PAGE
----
I am trying to configure my Raspberry Pi as a WiFi repeater. I have followed the awesome guide by @Ingo at Access point as WiFi router/repeater, optional with bridge and this works great when the WiFi uplink is connected. However when the uplink isn’t available (e.g. my Raspberry Pi isn’t near my home router) I can’t seem to connect reliably to the access point, as it keeps dropping the connection.

This would be really useful, since I’d like to be able to login to my Pi even when not near my router. Is this possible, and if so how would I modify my configuration to support this scenario?

I initially thought it might be the static DNS configuration causing an issue, but removing that part of the configuration didn’t help. Another idea I had was that the regular scanning being performed by wpa_supplicant might be interrupting the behaviour of the access point, but setting sched_scan_plans to a large interval in wpa_supplicant.conf didn’t seem to stop it attempting to scan event few seconds, although I’m not really sure what’s going on at this point, and just guessing.

  • I will have a look at it but takes some time. I have do setup my test environment.
    – Ingo
    Dec 9, 2020 at 20:07
  • Thanks @Ingo, I think I might have just found a solution, or at least a workaround. I tried setting autoscan=periodic:300 in wpa_supplicant.conf and the connection now seems more stable. I've also set bgscan="", just in case that helps too. I'm beginning to suspect that wpa_supplicant and hostapd do not coexist properly in this context, as if I kill wpa_supplicant my access point seems perfectly stable. Dec 10, 2020 at 18:36
  • Have you downgraded the WiFi firmware as suggested at the beginning of the setup? You can also try to use the latest firmware.
    – Ingo
    Dec 10, 2020 at 22:00
  • I can reproduce the problem. If there is no uplink on the RasPi the client on the AP connects but disconnects immediately with deauthenticated (Reason: 2=PREV_AUTH_NOT_VALID) ... what ever this means :-\ ... let's see
    – Ingo
    Dec 10, 2020 at 23:27
  • Yes, I'm using the downgraded firmware. Trying with the newer firmware is a good idea too. I also saw Reason: 2=PREV_AUTH_NOT_VALID in my logs, so it sounds like you have reproduced the same issue. Thanks for taking the time to investigate. Dec 11, 2020 at 18:49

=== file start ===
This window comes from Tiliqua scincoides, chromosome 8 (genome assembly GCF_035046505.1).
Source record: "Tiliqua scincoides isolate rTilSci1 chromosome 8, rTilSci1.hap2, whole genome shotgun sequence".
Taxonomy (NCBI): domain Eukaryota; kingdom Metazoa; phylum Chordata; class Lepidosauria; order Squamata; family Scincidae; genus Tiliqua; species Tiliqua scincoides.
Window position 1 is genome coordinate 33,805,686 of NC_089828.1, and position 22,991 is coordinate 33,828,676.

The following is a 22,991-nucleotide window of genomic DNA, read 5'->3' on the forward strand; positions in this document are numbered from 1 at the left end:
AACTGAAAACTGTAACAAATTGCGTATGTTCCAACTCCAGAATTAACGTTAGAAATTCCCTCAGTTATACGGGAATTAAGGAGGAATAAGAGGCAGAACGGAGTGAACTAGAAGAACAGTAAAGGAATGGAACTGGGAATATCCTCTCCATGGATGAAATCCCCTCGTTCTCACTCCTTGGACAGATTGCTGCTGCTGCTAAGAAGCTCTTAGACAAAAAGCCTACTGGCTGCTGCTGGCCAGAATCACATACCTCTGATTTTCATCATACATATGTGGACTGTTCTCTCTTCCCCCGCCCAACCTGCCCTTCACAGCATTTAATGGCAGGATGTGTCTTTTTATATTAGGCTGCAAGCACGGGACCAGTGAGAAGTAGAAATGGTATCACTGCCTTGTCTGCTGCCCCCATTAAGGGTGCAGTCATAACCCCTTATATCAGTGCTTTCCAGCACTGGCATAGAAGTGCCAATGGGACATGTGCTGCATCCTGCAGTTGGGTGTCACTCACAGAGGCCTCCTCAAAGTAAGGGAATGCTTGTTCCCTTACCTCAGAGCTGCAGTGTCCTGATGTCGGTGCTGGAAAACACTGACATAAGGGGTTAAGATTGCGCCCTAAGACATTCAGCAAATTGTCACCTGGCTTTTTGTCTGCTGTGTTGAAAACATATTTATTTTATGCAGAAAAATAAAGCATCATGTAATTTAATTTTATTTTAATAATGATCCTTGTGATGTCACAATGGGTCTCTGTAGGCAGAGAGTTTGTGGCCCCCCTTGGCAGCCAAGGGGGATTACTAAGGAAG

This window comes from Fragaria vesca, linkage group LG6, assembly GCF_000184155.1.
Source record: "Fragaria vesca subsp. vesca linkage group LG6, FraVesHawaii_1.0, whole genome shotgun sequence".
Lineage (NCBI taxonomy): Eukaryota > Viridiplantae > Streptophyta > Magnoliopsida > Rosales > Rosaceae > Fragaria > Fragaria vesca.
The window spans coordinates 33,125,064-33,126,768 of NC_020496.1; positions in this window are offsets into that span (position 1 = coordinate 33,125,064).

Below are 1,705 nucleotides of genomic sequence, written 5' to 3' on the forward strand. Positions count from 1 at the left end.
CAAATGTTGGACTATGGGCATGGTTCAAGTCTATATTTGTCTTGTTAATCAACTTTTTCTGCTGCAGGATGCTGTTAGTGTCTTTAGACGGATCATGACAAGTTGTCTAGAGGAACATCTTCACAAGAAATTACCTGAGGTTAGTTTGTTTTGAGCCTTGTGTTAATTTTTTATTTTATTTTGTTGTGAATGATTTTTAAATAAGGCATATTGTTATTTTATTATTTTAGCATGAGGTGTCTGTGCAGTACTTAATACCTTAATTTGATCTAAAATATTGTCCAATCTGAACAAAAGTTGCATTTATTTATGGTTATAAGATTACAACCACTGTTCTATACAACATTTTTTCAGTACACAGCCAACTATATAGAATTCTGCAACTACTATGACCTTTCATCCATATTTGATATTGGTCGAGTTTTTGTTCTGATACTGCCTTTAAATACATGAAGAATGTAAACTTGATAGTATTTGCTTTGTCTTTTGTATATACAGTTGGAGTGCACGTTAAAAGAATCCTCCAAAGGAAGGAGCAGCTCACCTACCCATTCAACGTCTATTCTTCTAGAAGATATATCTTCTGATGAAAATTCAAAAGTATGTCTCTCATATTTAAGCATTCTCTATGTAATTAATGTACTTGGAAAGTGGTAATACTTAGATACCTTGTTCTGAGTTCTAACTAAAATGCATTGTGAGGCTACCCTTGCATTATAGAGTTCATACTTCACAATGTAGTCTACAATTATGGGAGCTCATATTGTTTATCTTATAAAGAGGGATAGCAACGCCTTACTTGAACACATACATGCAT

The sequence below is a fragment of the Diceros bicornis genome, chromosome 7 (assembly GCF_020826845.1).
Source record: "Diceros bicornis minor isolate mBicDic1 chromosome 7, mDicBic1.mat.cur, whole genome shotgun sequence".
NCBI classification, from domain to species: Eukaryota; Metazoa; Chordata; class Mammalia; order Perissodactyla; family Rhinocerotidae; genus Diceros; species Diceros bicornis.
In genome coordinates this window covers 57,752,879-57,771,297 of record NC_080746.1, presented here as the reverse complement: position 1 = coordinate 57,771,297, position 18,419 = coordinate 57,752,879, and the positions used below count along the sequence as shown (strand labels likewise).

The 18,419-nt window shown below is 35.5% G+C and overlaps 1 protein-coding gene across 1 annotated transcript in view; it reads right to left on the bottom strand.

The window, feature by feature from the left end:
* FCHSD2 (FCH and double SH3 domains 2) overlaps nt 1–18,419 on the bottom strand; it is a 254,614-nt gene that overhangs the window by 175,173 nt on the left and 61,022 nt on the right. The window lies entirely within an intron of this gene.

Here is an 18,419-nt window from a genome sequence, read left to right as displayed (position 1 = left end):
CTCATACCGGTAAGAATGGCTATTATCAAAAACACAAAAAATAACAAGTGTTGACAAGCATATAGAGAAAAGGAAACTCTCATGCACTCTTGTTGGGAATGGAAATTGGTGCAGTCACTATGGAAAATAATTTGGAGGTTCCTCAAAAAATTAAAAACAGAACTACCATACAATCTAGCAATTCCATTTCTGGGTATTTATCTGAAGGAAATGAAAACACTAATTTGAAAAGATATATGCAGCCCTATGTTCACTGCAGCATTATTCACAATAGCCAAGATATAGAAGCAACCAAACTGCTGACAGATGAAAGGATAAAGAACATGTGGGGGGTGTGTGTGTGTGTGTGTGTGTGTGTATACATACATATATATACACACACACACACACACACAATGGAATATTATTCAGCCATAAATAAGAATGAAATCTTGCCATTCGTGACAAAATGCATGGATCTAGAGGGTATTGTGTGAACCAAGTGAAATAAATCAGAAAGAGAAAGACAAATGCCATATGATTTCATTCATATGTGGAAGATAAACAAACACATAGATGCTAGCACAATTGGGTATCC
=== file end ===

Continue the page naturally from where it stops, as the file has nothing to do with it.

2 Answers 2


Starting from the configuration given at Access point as WiFi router/repeater, optional with bridge your problem is reproducible. After digging some days, I think I have found the reason. It seems to be a performance problem with scanning for available WiFi networks.

Here is how I tested it: as device connected to the access point of the RasPi I use a Laptop with Debian Buster installed. The remote hotspot for the client uplink of the RasPi can simply be switched off and on. At the beginning the hotspot is online and the RasPi is connected to it with its client uplink on interface wlan0. The Laptop is connected to the access point of the RasPi and continue pinging the access points ip address:

laptop ~$ /bin/ping

Everything works fine, no problems seen so far. The ping get replies with 0% packet loss. If I switch off the hotspot, typically I get:

ping: sendmsg: Network is unreachable
64 bytes from icmp_seq=18 ttl=64 time=0.972 ms
64 bytes from icmp_seq=19 ttl=64 time=1.11 ms
ping: sendmsg: Network is unreachable
ping: sendmsg: Network is unreachable
ping: sendmsg: Network is unreachable
ping: sendmsg: Network is unreachable
64 bytes from icmp_seq=25 ttl=64 time=1.05 ms
64 bytes from icmp_seq=26 ttl=64 time=1.19 ms
64 bytes from icmp_seq=28 ttl=64 time=8.100 ms
ping: sendmsg: Network is unreachable
ping: sendmsg: Network is unreachable
ping: sendmsg: Network is unreachable
64 bytes from icmp_seq=33 ttl=64 time=3.60 ms
64 bytes from icmp_seq=34 ttl=64 time=1.31 ms
64 bytes from icmp_seq=35 ttl=64 time=1.17 ms
64 bytes from icmp_seq=36 ttl=64 time=1.40 ms
ping: sendmsg: Network is unreachable
--- ping statistics ---
39 packets transmitted, 12 received, 69.2308% packet loss, time 568ms
rtt min/avg/max/mdev = 0.972/2.428/8.995/2.358 ms